June 6, 2002
Vol. 21 No. 17

current issue
archive / search

    Strong candidates prompt additional Mellon award

    By Carrie Golus
    News Office

    This year, six students in the College––Diana Aramburu, Oscar Fernandez, Albertus Horsting, Malahkiakilolo Joyner, Erica Mcgeady and Marcelle Medford––have won Mellon Minority Undergraduate Fellowships. The fellowships, awarded to second-year students, are intended to encourage more African-American, Latino and Native American students to consider pursuing doctoral work and a career in academia. “We usually have five fellows,” said Elise LaRose, adviser in the College and administrator of the program. “But the pool was so strong this year, we asked the Mellon Foundation if we could have six.”

    Fellowship winners are awarded $3,000 for two consecutive summers of research and $10,000 in loan remission if they choose to attend graduate school. However, the most important aspect of the program is not the financial award, explained LaRose, but the support that comes from faculty mentors who oversee the fellows’ research. “That kind of care does a lot for students,” she said.

    The University was one of the first participants in the program, established by the Andrew W. Mellon Foundation in 1988. So far, more than 60 Chicago students have won fellowships. These include five students who were awarded fellowships in 2000––Jeffrey Gauthier, Julio Guerrero, Angela Hernandez, Christopher Loperena and Fernando Rochaix––and will graduate this week.

    Diana Aramburu, Comparative Literature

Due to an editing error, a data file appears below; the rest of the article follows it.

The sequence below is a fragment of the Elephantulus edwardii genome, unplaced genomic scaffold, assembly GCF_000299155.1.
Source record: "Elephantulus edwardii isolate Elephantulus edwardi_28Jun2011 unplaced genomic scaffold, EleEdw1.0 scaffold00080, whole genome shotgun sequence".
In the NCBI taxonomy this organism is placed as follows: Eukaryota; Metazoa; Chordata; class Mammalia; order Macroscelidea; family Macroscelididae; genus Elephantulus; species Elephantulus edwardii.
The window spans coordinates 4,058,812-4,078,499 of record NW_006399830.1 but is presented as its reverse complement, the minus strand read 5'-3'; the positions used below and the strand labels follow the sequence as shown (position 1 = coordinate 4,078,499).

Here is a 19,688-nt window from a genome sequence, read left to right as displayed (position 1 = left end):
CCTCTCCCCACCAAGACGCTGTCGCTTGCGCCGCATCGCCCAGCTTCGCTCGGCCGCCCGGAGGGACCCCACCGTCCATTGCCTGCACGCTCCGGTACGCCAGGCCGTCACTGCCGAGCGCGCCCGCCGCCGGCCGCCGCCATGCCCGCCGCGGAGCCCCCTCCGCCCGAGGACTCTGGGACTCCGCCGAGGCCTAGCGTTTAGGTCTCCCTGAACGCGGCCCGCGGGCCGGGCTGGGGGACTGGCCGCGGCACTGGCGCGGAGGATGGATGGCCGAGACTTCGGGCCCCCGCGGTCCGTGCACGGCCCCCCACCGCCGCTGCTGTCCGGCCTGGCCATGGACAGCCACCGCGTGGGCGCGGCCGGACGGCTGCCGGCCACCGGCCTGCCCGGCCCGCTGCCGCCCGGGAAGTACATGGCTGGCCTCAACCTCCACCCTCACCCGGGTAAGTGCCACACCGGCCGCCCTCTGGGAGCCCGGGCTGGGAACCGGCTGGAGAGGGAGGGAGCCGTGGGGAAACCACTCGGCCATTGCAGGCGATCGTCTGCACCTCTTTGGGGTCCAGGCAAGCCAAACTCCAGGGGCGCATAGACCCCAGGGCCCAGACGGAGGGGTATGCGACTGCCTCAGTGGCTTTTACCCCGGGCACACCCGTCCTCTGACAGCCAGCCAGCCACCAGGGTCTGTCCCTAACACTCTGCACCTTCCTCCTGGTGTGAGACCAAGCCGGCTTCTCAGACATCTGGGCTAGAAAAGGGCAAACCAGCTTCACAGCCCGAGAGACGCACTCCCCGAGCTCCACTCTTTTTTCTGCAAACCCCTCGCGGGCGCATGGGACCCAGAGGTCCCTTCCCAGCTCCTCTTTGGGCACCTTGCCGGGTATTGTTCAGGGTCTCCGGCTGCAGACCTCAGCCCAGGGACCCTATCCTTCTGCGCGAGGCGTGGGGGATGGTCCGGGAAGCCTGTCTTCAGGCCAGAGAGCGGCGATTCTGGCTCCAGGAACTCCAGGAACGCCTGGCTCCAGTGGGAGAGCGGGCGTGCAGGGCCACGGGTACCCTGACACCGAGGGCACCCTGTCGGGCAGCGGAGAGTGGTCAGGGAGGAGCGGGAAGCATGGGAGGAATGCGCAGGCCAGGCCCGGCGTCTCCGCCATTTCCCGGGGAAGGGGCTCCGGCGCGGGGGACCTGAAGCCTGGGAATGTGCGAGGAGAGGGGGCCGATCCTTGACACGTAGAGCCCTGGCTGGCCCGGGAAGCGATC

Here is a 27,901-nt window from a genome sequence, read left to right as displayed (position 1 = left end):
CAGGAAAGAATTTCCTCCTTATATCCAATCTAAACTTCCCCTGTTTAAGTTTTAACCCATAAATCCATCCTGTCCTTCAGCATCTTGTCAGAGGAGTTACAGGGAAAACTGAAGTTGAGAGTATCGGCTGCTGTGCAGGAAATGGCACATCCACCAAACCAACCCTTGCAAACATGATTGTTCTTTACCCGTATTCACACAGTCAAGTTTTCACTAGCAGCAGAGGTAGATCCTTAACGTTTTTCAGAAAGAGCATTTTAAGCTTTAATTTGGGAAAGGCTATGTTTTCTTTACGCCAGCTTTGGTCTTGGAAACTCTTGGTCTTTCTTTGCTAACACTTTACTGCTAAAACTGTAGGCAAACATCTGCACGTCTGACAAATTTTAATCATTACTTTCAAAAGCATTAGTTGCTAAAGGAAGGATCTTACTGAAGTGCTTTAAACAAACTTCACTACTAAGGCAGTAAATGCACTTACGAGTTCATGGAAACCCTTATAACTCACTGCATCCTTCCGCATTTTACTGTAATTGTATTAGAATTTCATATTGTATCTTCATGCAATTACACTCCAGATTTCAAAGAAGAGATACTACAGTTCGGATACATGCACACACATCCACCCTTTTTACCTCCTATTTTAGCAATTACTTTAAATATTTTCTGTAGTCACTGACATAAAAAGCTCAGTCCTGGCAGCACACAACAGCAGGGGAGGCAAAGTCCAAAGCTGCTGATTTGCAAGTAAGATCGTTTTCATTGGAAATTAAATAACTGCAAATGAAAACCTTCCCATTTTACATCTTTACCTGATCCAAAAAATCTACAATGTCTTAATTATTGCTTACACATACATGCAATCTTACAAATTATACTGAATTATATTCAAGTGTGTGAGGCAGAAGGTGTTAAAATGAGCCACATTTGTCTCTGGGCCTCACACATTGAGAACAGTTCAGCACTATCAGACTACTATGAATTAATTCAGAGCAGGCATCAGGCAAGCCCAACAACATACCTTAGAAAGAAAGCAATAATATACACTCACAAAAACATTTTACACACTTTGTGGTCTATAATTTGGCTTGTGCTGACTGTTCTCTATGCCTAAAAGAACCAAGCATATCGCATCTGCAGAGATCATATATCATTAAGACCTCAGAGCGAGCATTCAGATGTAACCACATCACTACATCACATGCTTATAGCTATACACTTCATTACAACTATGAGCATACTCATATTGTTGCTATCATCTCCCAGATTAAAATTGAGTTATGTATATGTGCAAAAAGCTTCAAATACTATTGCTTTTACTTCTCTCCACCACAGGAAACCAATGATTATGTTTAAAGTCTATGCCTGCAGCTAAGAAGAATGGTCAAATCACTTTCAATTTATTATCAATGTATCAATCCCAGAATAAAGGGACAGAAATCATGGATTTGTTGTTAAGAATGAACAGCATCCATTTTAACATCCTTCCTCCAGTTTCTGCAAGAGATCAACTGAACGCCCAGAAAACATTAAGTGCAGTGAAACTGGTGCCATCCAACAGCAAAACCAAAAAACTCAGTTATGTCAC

“The University has always been a comfortable place for me,” said Diana Aramburu, a Comparative Literature concentrator from San Juan, Puerto Rico. “Many minorities, like me, come to college not having had a number of opportunities that other students have had. The University does a great deal to remedy this situation.”

    Aramburu has two mentors: Elizabeth Amann, Assistant Professor in Romance Languages & Literatures, and David Levin, Associate Professor in Germanic Studies and the College. Her research project, which she will begin this summer, centers on the function of theater and opera in the 19th-century adultery novel. “This is a topic on which there is a serious lack of literary criticism, but which is germane to a great deal of important 19th-century literature and social trends,” said Aramburu. After graduating, she hopes to pursue graduate work in comparative literature and eventually teach at the university level.

    In her spare time, Aramburu is active with University Theater as a performer, props manager and translator. “In the next couple of years, I plan to gain more experience in the theater, acting and possibly directing,” she said. “Besides that, I try to have as much fun as possible.”

    Oscar Fernandez, Mathematics and Physics

    Like many of the Mellon winners, Oscar Fernandez traces his love of education back to his family. “I’m very fortunate to have been pushed very hard by my mom and grandparents to excel in academics,” he said. “Receiving one of these fellowships encourages me to push myself even harder and find out what else I can accomplish.”

    Fernandez said he chose Peter Constantin, Professor in Mathematics and the College, to be his mentor because, “he is always willing to sit down and talk with me, even about philosophical issues.” A math and physics major, Fernandez has not yet decided whether his research project will focus on fluid mechanics, partial differential equations in physics or the mathematical aspects of general relativity.